Would you consider buying the product? Possibly
Would you recommend the product to a friend? If they were running stout tyres on their workhorse and wanted some additional protection, then worth a closer look.
Use this box to explain your score
Dr Sludge lives up to expectations, but does have its limitations. Stouter tyres/thorn resistant tubes would be my first choices.
About the tester
I usually ride: Rough stuff tourer based around 4130 Univega mountain bike frameset My best bike is: 1955 Holdsworth Road Path and several others including cross & traditional road
I've been riding for: Over 20 years I ride: Most days I would class myself as: Experienced
I regularly do the following types of riding: cyclo-cross, commuting, touring, fixed/singlespeed, mountain biking
Shaun Audane is a freelance writer/product tester with over twenty-eight years riding experience, the last twelve (120,000 miles) spent putting bikes and kit through their paces for a variety of publications. Previous generations of his family worked at manufacturing's sharp end, thus Shaun can weld, has a sound understanding of frame building practice and a preference for steel or titanium framesets.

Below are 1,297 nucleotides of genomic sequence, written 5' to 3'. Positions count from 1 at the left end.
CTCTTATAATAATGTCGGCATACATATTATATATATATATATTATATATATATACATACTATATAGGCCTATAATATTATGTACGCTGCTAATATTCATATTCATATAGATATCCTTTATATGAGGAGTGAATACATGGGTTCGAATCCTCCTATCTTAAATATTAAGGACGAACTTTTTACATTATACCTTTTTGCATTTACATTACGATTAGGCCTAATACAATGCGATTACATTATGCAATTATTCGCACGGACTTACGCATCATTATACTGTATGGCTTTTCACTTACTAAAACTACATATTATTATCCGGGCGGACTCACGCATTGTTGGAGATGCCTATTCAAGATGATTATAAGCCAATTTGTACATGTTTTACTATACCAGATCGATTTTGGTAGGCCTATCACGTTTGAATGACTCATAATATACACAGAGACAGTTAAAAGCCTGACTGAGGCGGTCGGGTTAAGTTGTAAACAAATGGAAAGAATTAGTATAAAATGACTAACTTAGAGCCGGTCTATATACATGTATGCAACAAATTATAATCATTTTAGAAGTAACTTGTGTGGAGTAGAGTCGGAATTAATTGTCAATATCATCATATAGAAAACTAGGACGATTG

Citing Richard Ballantine and an Au pair as his earliest cycling influences, he is presently writing a cycling book with particular focus upon women, families and disabled audiences (Having been a registered care manager and coached children at Herne Hill Velodrome in earlier careers)